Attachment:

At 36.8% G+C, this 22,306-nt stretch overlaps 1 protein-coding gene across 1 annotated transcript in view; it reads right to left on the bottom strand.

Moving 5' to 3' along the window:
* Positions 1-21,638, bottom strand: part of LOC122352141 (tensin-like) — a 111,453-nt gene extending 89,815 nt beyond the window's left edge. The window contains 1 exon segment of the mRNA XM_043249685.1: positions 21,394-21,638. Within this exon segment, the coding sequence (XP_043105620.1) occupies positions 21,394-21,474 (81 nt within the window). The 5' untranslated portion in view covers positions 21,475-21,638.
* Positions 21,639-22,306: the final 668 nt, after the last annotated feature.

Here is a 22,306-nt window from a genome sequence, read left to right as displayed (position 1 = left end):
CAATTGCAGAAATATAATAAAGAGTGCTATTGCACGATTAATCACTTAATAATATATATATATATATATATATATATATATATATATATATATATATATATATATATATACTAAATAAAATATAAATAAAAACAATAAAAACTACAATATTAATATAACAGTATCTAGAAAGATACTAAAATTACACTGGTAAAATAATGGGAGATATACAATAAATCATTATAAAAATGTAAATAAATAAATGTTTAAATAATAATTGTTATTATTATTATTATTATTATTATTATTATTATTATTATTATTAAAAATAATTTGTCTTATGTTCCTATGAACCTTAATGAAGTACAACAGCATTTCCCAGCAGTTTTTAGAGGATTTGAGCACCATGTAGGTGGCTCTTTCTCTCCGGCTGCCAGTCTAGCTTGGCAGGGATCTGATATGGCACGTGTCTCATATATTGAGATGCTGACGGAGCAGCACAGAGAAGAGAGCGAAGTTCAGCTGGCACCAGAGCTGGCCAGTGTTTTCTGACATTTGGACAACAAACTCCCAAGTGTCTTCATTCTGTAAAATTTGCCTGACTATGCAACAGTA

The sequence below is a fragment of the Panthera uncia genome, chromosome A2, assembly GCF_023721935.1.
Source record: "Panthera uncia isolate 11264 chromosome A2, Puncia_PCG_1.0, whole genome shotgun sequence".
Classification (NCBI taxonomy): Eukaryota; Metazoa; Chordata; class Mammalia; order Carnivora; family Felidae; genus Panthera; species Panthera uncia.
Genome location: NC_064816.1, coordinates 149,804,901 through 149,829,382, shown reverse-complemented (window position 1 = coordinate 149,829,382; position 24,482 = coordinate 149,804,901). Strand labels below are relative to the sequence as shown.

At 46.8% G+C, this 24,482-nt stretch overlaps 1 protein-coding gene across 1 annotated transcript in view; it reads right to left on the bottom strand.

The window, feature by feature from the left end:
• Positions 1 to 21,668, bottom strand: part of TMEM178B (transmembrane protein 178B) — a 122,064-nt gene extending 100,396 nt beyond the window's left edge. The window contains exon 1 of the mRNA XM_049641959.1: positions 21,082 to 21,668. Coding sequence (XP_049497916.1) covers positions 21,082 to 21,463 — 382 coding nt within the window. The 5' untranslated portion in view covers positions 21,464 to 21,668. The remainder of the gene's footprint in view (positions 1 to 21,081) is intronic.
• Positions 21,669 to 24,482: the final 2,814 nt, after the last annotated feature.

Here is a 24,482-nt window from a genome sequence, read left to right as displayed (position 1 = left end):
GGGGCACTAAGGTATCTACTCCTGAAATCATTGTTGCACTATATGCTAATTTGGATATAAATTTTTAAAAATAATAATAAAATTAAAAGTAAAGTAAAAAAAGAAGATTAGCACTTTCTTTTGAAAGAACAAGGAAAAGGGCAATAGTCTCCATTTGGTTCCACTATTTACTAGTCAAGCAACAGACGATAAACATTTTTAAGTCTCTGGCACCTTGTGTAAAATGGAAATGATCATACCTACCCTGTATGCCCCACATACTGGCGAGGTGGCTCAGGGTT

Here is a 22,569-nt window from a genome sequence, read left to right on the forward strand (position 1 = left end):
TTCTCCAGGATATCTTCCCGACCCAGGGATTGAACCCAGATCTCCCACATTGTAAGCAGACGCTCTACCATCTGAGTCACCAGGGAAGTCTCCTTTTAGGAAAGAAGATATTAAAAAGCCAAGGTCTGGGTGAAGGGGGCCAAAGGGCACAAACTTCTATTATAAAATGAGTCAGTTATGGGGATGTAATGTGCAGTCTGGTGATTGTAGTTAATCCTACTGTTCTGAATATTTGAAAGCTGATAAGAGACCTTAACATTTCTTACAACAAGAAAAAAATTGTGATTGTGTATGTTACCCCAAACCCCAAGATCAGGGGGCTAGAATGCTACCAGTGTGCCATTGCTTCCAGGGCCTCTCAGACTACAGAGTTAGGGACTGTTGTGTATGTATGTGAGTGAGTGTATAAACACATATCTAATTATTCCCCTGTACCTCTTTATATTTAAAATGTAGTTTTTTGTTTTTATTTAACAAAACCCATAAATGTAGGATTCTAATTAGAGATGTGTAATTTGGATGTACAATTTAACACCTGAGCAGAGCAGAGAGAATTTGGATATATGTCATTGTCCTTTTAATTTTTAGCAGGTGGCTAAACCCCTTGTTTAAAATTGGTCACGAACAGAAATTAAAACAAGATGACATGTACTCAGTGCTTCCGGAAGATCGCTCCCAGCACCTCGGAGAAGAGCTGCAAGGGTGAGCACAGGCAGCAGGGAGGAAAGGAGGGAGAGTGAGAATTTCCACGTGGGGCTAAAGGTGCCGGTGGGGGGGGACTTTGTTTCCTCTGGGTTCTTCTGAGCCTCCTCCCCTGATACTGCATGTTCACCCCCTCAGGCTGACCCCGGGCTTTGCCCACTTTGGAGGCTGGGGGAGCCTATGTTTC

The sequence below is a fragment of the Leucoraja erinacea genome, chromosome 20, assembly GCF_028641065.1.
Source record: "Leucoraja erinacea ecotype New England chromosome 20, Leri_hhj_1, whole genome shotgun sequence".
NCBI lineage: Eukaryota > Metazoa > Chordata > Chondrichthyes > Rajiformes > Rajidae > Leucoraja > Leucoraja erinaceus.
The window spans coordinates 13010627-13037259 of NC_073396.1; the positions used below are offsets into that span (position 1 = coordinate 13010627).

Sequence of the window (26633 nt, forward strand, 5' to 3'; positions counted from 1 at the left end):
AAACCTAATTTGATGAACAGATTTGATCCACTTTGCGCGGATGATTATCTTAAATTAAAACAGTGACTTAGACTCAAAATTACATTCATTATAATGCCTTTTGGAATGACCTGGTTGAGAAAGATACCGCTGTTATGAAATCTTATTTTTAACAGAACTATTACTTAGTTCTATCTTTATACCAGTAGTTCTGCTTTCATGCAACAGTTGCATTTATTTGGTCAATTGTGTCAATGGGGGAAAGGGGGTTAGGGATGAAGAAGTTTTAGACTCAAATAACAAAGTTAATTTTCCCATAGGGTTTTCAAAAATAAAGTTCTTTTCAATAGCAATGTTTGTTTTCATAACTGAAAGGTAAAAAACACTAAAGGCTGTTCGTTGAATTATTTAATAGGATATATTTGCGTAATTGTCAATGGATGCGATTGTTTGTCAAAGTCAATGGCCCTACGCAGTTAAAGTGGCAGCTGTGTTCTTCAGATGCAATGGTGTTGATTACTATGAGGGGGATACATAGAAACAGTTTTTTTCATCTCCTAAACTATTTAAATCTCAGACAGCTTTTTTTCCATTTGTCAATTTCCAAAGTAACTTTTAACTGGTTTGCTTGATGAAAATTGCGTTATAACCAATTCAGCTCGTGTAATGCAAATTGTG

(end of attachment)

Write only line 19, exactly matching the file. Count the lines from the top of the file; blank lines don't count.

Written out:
The sequence below is a fragment of the Leucoraja erinacea genome, chromosome 20, assembly GCF_028641065.1.